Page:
• Offers church leaders and vestries a robust and missional perspective on the church in the 21st century • Each chapter is concluded with recommendations for further study and questions for discussion. Written from a post-Christendom and missional worldview, this book was born of a singular question asked in hundreds of ways: “What do we do to be faithful in this changed and changing reality?” Whether shaped by anxiety, a foretaste of coming changes, excitement, or energy at the prospects of witness and service the future holds, the question remains the same and the answers elusive. Part one addresses the ministry of leadership under categories of governance, modeling, collaboration, champion, catalyst, mission, covenant, disciple, change and the talents and gifts of leaders. Part two offers further explication of the functions, including books recommended for in-depth study, application ideas, vestry agendas, and further exploration of themes.
In a time when churches are focusing on finding strategies and techniques to guarantee success, a movement toward the missional church is emerging. Missional churches are communities created by the Spirit with a unique nature and identity. Purpose and strategies of the church are derivative dimensions, the activities that flow naturally from the church that is focused on Spirit-led ministry. The Ministry of the Missional Church leads pastors, ministry leaders, and laypersons through three simple arguments--the church is; the church does what it is; the church organizes what it does--in order to make sense of how missional churches work. And by focusing the work of the church as the work of the Triune God, this unique book will change the way readers think about the church and the world.
Many pastors and church leaders have heard the term "missional" but have only a vague idea of what it means, let alone why it might be important to them. But what does it actually mean? What does a missional church look like and how does it function? Two leading voices in the missional movement here provide an accessible introduction, showing readers how the movement developed, why it's important, and how churches can become more missional. Introducing the Missional Church demonstrates that ours is a post-Christian culture, making it necessary for church leaders to think like missionaries right here at home. Focusing on a process that allows a church to discern its unique way of being missional, it guides readers on a journey that will lead them to implement a new set of missional practices in their churches. The authors demonstrate that living missionally is about discerning and joining God's work in the world in order to be a witness to God's kingdom on earth.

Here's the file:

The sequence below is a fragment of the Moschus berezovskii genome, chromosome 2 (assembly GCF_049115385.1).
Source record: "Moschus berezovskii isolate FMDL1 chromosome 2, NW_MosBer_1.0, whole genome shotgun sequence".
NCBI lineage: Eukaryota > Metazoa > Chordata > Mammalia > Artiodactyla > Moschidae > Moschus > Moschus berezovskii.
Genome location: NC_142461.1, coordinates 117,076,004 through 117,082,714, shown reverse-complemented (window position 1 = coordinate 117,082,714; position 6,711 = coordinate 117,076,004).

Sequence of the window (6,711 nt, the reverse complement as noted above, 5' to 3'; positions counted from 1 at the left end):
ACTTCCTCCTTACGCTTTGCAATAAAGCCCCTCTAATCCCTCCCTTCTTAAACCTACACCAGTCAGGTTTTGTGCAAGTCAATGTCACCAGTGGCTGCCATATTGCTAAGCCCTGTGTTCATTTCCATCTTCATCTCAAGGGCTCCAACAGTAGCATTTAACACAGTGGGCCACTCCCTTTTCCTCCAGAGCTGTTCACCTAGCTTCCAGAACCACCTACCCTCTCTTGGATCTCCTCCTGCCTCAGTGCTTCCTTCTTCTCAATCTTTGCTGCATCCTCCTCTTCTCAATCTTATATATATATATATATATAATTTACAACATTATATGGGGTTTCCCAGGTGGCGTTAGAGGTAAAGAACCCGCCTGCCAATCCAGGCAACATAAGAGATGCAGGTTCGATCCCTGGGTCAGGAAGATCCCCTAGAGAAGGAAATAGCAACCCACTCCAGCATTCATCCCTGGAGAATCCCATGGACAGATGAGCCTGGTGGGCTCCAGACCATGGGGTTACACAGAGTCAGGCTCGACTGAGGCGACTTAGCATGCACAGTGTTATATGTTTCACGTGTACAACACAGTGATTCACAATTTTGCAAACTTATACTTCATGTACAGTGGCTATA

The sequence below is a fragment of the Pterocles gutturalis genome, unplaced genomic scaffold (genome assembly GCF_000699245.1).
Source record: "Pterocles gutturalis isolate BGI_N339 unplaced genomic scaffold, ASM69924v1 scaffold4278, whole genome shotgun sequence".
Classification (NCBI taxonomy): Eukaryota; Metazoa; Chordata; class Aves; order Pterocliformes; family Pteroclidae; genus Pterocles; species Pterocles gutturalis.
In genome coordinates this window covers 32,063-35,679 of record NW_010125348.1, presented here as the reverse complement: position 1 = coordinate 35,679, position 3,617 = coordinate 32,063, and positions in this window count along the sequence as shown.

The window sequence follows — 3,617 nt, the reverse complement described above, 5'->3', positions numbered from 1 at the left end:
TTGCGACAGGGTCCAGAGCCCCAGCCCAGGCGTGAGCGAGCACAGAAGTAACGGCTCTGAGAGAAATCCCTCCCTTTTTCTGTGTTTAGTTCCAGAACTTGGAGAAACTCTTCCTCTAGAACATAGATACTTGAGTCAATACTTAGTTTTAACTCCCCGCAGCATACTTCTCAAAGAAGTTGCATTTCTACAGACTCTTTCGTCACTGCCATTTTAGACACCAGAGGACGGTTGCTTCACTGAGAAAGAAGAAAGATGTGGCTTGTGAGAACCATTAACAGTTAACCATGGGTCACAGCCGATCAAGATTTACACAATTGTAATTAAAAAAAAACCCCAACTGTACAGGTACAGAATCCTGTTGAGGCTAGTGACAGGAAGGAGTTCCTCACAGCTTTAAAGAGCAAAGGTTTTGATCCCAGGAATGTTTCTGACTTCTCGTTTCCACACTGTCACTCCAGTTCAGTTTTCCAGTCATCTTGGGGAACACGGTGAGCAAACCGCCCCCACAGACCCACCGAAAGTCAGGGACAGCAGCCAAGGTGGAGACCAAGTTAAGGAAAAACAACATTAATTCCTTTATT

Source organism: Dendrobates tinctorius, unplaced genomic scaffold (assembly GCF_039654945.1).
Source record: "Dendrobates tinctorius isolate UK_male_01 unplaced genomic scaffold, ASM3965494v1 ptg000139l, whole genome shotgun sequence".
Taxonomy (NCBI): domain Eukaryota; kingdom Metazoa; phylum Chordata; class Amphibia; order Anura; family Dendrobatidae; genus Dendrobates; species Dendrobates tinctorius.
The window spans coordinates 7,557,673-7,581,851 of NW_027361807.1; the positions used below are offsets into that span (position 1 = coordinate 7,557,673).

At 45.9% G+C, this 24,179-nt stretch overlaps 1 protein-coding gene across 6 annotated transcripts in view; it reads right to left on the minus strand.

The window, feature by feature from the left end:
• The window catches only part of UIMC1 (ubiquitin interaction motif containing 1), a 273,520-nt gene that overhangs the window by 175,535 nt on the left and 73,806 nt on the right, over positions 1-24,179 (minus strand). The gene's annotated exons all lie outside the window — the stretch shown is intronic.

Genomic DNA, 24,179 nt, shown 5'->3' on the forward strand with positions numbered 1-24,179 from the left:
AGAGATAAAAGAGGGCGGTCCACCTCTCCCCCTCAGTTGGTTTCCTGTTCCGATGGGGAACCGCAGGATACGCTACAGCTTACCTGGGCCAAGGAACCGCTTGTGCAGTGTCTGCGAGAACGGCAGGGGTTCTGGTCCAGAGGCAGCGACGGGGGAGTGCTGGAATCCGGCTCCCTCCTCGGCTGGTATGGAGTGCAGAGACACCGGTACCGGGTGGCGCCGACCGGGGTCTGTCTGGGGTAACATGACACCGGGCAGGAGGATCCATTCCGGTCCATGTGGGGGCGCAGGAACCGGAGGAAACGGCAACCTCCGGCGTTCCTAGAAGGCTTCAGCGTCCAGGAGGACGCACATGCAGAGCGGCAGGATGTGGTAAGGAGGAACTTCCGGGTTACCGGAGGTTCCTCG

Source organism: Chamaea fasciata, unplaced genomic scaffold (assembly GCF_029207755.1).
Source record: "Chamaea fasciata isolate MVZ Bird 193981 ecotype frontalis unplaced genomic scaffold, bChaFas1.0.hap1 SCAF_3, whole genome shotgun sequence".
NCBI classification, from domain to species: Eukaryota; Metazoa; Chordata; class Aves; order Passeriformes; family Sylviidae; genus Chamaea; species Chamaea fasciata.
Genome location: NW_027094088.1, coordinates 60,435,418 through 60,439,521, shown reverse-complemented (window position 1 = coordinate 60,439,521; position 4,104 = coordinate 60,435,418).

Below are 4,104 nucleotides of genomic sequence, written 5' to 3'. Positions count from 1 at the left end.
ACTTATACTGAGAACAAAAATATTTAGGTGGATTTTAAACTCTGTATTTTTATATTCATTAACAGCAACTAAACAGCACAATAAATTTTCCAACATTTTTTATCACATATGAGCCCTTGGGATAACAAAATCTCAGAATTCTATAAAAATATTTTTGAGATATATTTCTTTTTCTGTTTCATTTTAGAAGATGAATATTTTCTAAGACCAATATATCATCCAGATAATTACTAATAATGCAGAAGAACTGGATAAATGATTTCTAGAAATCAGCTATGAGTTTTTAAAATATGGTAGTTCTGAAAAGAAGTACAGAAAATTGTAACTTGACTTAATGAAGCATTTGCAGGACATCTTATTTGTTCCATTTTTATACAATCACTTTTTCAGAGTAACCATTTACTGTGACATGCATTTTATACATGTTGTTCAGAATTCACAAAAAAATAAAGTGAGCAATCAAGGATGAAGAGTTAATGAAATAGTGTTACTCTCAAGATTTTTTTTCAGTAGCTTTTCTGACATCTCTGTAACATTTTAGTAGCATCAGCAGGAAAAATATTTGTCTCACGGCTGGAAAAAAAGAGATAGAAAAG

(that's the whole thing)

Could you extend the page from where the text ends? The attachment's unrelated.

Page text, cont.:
Reclaiming Mission as Constructive Theology offers a compelling case for the need to integrate God's mission and missional church conversation with a public and post-colonial study of World Christianity. Driven by a commitment to publicly engaged theology that takes seriously the reality of Global Christianity, Paul Chung presents a vital new model for understanding the mission of God as a dynamic word-event. This is argued in conversation with contemporary missional theology and analysis of the development of Global Christianity, and as such brings important transcultural issues to bear on contemporary American conversations about the missional church. All of this serves to innovatively stimulate this missional church conversation and more directly address the various questions that arise in pursuing mission in a multiculuralized American society.
The missional church conversation continues to make a vital contribution to thinking about congregations and their contexts, addressing the essential question What does it really mean to be church? This book offers substantial, clarifying insights into that ongoing dialogue. Contributors: Mark Lau Branson James Tzu-Kao Chai Mary Sue Dehmlow Dreier Terri Martinson Elton Scott Frederickson Joon Ho Lee Gary M. Simpson Craig Van Gelder
A Vision for the Sending of the Church in North America
Author: Daniel L. Guder
Publisher: Wm. B. Eerdmans Publishing